Anyone following the market would know that companies such as Alnylam (ALNY) and ISIS (ISIS) are leading the way when it comes to moving gene silencing from the laboratory, through clinical trials and on to commercialisation. However, if all one did was follow the market then it is likely that a small, private company based in Texas would slip under the radar. That company is Gradalis®.
Gradalis has not focused on Orphan Diseases, they have gone for the big one, cancer. In partnership with the Mary Crowley Research Center they have produced outstanding results. The impact of this life changing technology has been reported in the news and the company has made a number of presentations at various conferences.
In May 2013 the company presented nine abstracts (1,2,3,4,5,6,7,8,9) at the ASGCT and it is understood that they mentioned that they are considering applying to the FDA for a Breakthrough Therapy designation for their treatment for ovarian cancer.
Gradalis currently has seven clinical trials on foot and two of them are reaching their final data collection points in the next two months. The Pll trial treating ovarian cancer reaches its final data collection point in July this year.
By any standard Gradalis is a serious player in the field of gene silencing.
So, what has this got to do with Benitec Biopharma (OTCPK:BNIKF)?
Well, Benitec is the elephant in the room for Gradalis when it comes to discussions surrounding commercialisation. The technology which Gradalis employs in its treatments uses bi-functional shrna. Benitec believes that its ddRNAi patents cover the pathway by which shrna is expressed in cells. This would cover, at least in part, Gradalis's use of bi-functional shrna, for which Gradalis has its own patents. As Gradalis is yet to take out a licence from Benitec, this represents a commercial risk to the company.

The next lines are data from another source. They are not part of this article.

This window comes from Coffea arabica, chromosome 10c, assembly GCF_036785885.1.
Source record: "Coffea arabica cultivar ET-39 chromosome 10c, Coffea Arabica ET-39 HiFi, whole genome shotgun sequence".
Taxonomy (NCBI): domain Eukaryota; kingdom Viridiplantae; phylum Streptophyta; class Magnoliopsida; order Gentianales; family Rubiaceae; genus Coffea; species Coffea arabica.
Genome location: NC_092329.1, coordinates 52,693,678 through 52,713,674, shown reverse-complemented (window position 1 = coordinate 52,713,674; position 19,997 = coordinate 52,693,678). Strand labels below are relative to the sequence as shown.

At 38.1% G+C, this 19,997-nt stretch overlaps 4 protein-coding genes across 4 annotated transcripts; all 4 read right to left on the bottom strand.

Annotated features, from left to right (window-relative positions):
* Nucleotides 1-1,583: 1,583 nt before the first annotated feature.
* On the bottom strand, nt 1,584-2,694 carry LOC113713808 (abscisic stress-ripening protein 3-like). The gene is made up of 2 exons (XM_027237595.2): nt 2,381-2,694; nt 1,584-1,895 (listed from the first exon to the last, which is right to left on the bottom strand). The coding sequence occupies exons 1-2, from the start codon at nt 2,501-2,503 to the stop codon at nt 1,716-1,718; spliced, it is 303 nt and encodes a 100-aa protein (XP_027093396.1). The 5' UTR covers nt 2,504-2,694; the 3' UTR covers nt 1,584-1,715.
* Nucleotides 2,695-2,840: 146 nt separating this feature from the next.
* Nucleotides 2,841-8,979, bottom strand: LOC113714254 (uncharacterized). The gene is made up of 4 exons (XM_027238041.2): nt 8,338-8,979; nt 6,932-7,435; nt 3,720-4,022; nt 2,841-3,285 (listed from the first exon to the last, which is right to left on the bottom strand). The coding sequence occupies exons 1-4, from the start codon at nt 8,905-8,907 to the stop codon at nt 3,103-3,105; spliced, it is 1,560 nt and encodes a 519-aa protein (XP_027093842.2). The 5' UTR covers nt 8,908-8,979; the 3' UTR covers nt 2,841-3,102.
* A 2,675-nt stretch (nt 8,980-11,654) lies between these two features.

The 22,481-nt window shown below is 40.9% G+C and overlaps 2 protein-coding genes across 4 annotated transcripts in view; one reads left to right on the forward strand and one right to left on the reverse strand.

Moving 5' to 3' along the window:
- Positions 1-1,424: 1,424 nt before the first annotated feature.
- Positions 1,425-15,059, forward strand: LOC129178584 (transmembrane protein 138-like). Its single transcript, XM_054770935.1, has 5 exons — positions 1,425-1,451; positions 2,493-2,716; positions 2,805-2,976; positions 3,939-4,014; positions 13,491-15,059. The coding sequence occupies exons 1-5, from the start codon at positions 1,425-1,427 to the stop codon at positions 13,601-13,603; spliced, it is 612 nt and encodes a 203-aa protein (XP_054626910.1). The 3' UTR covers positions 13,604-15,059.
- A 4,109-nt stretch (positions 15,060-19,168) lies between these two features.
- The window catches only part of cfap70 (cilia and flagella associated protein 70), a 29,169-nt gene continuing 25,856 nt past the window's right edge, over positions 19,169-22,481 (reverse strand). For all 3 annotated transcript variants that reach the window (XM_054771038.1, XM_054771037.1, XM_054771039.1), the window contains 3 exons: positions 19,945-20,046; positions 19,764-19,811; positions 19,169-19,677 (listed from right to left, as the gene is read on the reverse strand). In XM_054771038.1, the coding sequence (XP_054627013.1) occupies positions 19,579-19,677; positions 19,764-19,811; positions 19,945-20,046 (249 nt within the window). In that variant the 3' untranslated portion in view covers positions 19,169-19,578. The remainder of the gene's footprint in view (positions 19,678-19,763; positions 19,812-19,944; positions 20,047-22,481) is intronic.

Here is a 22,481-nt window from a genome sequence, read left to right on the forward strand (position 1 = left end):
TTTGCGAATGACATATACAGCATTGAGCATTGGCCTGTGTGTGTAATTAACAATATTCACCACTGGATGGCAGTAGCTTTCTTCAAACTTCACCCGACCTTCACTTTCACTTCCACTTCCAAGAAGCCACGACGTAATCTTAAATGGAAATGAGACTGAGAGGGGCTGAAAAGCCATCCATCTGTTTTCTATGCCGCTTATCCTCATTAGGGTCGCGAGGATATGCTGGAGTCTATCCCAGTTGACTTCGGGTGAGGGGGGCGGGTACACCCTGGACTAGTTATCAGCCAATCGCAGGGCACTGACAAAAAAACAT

Benitec has expressed a view that it does not wish to engage in costly court battles to settle patent issues (it had a lengthy dispute with Nucleonics which it eventually won) but if Gradalis was to obtain a Breakthrough Therapy designation from the FDA with a view to commercialisation, then Benitec would have to reconsider the merits of this view. Gradalis would have to consider the implications of a possible legal challenge to its patents.
Any action in regards to patent disputes would drain both companies of potential research funds and would possibly discourage any new investors that Gradalis may need to launch its treatment commercially. None of these outcomes are particularly desirable.
Hopefully, the two companies can come to an amicable outcome without the need to engage patent attorneys.
On the positive side and regardless of any legal wrangling, over the next few months, we can expect to see some good data coming out of the Gradalis trials. This will not only validate Gradalis's outstanding work but it will also validate ddRNAi as a significant technology in the advancement of cancer treatments.
Disclosure: I am long BNIKF, .